• “It will be ineffectual and it won’t last.”

      I don’t know about ineffectual, but it will last six years, unless the Constitution is changed. Six years is a long time.

      • Ineffectual? What would you expect to happen when you have an AN and a judiciary composed largely of Chavistas in the first case, and totally with Chavistas in the second?

        The existing constitution might survive and the new administration might muddle through six years, but my money is on a Constituyente Constitucional after about two years.

        And that is assuming that we have a peaceful transition of power. Venezuela will live with a very high level of political uncertainty for a long time to come. This will continue until the political and social divides that have been forged under Chavismo have been repaired sufficiently to allow the two sides to begin a true dialogue and begin to look for a national consensus.

        Juan, I don’t want to rain on anyone’s parade, but you have to be realistic about your expectations.

          • Luis,

            I had to look that one up, as I had never seen it before. I do find it à propos. Although, I am certainly not arguing against change, as King Louis XV seemed to be. In recent history that argument has been made by a slew of dictators or tyrants who have since been deposed.

            I tend to look at long-term political change in terms of plate tectonics. Historical changes occur regardless of individuals. When the democratic process works well, change occurs slowly and undramatically, and few get hurt in the process. When a strong political leader or tyrant holds back the tide of history or forces the process in an unnatural direction, the tectonic pressures build up. When those pressures become too large, the result is a sudden change or a social and/or political “earthquake”.

            In our case, recent history has resulted in a Venezuela that is divided by a political and social fault. The pressures on both sides of that fault have been building up for years. The real challenge of the next administration will be to defuse those pressures and avoid an “earthquake”.

  5. “Paying the severance of all those who were fired from PDVSA in 2002-2003. (¶512)”

    How…? With bonds, shares, cash…? With or without interest…? Timeframe…?

    Do they really plan to do that…?

    Knock, knock – Who is it…? – Inflation

  6. Horrible, its a manual on populism with a little bit of sense.

    Really? WTF?
    – The come out against Enabling Laws in general, but leave the possibility open for asking for one with limited powers and time periods.

    The reason the country is the way it is (since the 70s, is too much power vested in one person).

    – It does not come out for or against privatization.
    – It does not call for a reduction in the same of government, but a reduction in the rate of growth of government.
    – It won’t touch public employment.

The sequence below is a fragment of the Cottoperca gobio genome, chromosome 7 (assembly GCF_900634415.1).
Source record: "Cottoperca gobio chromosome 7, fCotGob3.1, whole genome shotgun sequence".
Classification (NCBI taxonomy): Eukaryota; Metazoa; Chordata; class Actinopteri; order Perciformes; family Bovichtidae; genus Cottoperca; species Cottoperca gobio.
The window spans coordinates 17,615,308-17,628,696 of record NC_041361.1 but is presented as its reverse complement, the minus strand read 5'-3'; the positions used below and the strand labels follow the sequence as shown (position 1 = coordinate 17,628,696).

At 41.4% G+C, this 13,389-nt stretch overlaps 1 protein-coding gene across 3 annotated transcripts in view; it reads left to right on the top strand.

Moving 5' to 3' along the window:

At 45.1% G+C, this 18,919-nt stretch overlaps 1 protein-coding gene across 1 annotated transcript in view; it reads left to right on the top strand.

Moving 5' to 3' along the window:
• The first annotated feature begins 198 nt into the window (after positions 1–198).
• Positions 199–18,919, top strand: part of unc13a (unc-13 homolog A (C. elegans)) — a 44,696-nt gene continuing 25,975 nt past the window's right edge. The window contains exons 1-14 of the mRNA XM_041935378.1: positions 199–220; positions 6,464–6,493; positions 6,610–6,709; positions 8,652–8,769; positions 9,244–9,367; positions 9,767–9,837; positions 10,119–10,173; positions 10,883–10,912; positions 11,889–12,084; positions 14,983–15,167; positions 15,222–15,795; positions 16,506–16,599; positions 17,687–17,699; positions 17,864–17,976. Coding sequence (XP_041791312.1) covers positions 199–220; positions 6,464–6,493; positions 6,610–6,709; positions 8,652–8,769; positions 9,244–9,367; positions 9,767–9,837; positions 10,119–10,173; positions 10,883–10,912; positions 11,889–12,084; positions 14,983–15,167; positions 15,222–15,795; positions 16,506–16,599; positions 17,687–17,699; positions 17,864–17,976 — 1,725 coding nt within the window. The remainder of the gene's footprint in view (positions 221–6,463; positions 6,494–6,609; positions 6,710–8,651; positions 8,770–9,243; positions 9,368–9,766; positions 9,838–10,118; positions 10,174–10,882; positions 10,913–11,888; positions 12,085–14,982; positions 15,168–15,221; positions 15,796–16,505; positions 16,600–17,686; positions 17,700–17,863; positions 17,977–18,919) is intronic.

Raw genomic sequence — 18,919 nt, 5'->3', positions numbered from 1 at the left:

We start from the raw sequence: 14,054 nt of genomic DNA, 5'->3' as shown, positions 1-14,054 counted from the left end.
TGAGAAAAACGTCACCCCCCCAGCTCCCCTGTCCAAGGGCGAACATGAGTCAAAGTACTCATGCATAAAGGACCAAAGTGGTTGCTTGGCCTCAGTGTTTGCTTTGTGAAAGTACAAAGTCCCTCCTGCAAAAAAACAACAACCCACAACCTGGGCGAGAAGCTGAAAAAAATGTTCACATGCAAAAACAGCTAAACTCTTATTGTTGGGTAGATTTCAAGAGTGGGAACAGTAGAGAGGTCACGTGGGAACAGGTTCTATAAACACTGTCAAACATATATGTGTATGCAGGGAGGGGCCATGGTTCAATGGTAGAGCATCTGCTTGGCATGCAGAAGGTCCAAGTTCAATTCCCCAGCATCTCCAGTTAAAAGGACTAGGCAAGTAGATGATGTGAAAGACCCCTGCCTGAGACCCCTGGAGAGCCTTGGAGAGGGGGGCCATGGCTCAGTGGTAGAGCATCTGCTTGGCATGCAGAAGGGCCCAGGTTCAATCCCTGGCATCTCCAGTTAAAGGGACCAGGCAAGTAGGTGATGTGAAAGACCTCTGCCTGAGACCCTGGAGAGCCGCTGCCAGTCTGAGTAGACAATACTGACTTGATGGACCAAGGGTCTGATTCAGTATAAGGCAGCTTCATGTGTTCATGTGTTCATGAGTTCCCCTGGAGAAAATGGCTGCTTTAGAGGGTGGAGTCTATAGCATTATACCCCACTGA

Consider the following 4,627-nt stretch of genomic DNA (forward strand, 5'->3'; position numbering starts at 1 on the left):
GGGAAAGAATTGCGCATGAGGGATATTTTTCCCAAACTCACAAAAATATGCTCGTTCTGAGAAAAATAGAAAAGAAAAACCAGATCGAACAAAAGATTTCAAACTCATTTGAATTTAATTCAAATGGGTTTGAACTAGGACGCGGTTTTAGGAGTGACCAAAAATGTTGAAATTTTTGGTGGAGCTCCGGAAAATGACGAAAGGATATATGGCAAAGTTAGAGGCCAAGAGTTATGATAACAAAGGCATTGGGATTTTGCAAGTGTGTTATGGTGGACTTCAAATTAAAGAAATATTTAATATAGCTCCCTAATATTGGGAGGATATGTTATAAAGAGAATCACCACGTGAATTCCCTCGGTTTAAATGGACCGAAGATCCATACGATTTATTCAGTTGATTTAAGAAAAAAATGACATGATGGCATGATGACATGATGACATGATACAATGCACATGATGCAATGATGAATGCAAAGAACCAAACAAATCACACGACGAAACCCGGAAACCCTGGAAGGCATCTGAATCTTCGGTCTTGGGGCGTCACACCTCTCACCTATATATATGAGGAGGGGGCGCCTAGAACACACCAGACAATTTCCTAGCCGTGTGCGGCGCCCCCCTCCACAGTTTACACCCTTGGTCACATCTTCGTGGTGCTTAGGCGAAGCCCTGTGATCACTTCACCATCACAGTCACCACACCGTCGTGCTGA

The same or more government. Great!!! /sarcasm

    – Gradual modification of price controls. They call for making them “flexible” but not eliminating them.
    – It comes out in favor of a unique, under-valued exchange rate that promotes our exports.
    – They come out against the sudden elimination of CADIVI, because it would result in a maxi-devaluation.
    – More debt.

    Thats it… the MUD is full of morons.. I might not even vote.

    • Tank, on the Enabling Law idea, perhaps the best way to undo the damage done by previous Enabling Laws is with another. Remember, it’s just a tool, and can be used or abused. A hammer can be used to build or tear down something, and while building is its proper use, if you use it to tear down something that never should have been built, is that a bad thing?

      I think there are a number of examples on how bad laws/regulations/policies can and should be used – very, very carefully – to undo the worst abuses. Take the electoral law, for example, which allowed PSUV to win a large majority of seats in the NA, despite not getting a majority of votes. If the opposition happens to gain some extra seats next time thanks to that stupid law, should they not use the extra votes to, for example, undo that law and replace it with something fair?

      The rest of your examples, to me, mostly sound like baby steps in the right direction, remember that the first year (minimum!) is going to be very, very disruptive. Small steps will minimize disruption in some areas, which may keep the whole package from spinning out of control. (Just think of the chaos Chavez, if he is still alive and loses, could inspire…) In that sense, it may very well be the wisest approach. If things are going smooth, they can accelerate some things.

      Really, it all comes down to whether these things are handled wisely, or poorly. And that, in turn, will depend on transparency, watchfulness of the people, and the willingness of the leaders to respond. So the question for you, as to deciding if you should vote, is can you give them the benefit of the doubt? I hope you can.

    • That’s exactly what I was looking for on the document.

      Aren’t we missing a meager one or two pages summarizing the whole affair? A vision statement? A conclusion? Something we can make a coherent speech/narrative/commercial out of?

  7. “Because I sincerely believe you ARE a blockhead! I have to write down what I believe is true – it’s my moral responsibility!” from Linus Van Pelt (Peanuts, Charlie Brown cartoon)
    I would like to make a cartoon of Linus meeting Chavez…